“During the exam, students can refer to course materials in physical form as well as on the web. However, obtaining responses from others in any way and group discussions will be considered professional misconduct,” said a circular to the affiliated colleges of the university course center, Anna University.
All questions will be analytical with no direct answers from textbooks or reference books. Students must write the exam on paper and upload the answer sheets after the exams. For final year students, exams will be conducted online with multiple-choice questions.
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Former Vice Chancellor of Anna University E Balagurusamy said the open book test is a very good concept and a popular examination method. “Open book tests must be taken in a controlled environment and students must complete the test within a specific time frame. With analytical questions, you cannot copy the answer from the book. Only the smartest can shine in open-book tests, because you have to know where exactly they should look for answers in the book,” he said. He said, however, that running open-book tests statewide would be a challenge because internet connection speeds might not be fast everywhere.
VE Annamalai, principal of SSN College of Engineering in Chennai, said students should understand the concepts and apply the knowledge in the tests. “Although they have books, students may not be able to answer questions. Conventional exams test students’ knowledge, while open-book tests will test their understanding and application,” he said.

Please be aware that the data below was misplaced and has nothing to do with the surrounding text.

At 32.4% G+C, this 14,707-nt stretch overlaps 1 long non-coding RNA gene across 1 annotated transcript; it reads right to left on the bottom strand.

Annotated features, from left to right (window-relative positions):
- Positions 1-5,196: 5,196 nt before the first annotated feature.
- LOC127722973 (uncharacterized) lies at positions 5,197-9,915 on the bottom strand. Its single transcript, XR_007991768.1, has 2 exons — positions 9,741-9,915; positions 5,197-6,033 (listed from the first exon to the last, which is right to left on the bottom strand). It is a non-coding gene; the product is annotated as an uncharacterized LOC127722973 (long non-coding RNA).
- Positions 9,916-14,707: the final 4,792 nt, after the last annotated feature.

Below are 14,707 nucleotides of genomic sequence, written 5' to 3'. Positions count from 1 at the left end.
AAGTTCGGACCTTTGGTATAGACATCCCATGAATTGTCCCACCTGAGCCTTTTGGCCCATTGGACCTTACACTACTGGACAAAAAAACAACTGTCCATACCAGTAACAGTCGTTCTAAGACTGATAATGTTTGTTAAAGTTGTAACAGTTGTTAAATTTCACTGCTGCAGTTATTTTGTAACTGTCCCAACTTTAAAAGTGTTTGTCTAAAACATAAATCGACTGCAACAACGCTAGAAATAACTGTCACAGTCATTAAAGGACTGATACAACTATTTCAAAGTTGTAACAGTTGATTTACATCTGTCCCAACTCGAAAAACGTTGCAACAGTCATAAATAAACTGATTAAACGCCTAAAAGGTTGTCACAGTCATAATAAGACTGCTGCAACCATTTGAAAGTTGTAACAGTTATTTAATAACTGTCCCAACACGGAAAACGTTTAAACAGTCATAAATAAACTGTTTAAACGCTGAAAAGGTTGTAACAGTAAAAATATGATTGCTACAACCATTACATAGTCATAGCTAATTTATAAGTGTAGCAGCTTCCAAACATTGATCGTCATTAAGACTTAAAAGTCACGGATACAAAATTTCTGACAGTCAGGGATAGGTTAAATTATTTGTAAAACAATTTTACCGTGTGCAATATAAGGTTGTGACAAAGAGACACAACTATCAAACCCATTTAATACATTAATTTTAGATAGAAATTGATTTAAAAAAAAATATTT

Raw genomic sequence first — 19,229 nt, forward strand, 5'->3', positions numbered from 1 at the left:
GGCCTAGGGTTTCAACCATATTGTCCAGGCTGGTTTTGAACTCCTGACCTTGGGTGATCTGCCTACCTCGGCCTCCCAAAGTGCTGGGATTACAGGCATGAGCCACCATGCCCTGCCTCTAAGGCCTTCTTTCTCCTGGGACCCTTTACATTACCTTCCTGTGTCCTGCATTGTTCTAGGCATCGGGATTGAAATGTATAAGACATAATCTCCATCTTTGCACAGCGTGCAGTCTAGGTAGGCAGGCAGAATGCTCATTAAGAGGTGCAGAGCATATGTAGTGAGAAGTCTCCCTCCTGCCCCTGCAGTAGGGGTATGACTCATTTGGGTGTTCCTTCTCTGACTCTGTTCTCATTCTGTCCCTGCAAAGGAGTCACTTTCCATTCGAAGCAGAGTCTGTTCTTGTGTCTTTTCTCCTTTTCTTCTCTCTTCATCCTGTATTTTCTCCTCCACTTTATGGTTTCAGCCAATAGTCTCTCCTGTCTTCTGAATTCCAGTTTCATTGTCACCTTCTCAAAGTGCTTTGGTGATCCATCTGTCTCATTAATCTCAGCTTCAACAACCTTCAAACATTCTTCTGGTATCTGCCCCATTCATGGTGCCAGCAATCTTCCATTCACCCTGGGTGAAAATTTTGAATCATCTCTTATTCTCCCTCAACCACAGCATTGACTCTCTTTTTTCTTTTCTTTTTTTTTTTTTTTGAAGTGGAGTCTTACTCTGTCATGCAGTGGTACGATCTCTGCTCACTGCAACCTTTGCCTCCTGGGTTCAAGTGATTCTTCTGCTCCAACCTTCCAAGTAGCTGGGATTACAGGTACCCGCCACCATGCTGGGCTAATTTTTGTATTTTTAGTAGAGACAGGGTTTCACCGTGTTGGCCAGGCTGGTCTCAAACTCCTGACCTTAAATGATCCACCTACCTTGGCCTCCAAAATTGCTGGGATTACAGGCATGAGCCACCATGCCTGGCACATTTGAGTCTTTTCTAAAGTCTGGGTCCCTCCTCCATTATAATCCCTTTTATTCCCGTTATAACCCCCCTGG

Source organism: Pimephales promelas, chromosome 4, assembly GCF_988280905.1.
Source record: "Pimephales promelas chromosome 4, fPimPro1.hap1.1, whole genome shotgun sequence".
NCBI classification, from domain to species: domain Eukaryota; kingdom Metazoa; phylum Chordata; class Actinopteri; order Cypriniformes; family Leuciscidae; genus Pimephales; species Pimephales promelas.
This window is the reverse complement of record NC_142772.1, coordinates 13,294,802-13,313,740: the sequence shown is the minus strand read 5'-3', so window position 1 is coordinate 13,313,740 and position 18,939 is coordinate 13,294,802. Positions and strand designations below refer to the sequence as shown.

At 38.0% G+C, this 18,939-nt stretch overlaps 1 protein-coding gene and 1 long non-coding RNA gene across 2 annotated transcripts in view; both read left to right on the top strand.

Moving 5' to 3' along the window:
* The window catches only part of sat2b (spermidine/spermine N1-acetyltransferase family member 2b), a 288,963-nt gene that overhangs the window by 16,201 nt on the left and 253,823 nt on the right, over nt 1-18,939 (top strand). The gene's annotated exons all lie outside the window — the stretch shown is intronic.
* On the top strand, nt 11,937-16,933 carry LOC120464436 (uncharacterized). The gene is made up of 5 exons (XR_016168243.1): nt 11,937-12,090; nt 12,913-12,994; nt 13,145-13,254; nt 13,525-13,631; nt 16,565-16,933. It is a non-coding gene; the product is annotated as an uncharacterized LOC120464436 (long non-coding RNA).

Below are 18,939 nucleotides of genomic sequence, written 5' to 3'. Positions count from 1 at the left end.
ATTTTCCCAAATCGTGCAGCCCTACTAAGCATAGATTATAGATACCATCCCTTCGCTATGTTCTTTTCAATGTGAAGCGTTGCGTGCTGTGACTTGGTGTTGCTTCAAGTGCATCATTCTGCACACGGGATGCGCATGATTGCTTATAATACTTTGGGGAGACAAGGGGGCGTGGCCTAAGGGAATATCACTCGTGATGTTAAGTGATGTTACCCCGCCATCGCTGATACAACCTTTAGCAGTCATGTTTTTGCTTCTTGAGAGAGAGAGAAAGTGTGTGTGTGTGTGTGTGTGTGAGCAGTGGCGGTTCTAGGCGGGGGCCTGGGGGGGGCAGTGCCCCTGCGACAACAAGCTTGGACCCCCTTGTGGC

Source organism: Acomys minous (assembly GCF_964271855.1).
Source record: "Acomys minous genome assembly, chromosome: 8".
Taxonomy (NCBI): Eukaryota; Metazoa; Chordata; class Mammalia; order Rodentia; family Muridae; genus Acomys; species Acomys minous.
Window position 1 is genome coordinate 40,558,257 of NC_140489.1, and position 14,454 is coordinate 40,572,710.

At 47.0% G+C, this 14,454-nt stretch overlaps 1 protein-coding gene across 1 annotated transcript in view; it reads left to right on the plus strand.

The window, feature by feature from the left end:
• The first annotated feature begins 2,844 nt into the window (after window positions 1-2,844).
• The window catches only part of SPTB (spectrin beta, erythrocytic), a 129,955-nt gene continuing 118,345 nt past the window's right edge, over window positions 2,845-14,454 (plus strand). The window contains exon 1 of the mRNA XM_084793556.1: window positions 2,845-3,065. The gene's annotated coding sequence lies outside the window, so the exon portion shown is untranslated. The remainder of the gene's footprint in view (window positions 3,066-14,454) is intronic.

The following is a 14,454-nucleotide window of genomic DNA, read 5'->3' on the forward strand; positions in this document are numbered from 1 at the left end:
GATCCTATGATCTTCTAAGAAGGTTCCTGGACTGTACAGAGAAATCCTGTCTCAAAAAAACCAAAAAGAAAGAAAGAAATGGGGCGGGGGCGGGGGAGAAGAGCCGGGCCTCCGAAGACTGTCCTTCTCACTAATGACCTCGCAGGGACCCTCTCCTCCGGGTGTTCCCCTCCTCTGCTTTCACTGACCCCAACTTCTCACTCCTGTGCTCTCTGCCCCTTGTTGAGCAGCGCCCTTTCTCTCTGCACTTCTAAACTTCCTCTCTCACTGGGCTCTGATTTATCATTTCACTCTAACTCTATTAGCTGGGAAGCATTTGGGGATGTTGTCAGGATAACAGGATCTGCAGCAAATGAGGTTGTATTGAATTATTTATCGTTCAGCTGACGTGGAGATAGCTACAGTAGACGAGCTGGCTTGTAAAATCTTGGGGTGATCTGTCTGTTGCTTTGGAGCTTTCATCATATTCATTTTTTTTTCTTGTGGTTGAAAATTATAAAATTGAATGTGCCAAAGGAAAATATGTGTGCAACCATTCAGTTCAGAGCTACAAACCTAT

B Chidambararajan, principal of SRM Valliammai Engineering College, said the open-book test would be a huge change for students taking MCQ-based exams. “The percentage of success may drop. These students have traditionally prepared for memory-based exams. If the university asks analytical questions, a majority of them will even struggle to identify the units from which the question is asked,” he said.
Reputable universities such as Sastra have conducted open book tests. “We can be creative while formulating questions. There will not be one right answer and it will test the creativity and conceptual understanding of the students,” said S Vaidyasubramaniam, Vice Chancellor of SASTRA.
Colleges such as Loyola had the open-book test for the first internal assessment, but are reverting to proctored online tests for semester exams based on parent feedback. “Parents believe that conventional exams are the best way to test students. We need to train our faculty to ask questions for open book exams and educate parents, as this will enable students to develop problem-solving ability and apply concepts,” said Thomas Amirtham, Director of Loyola College.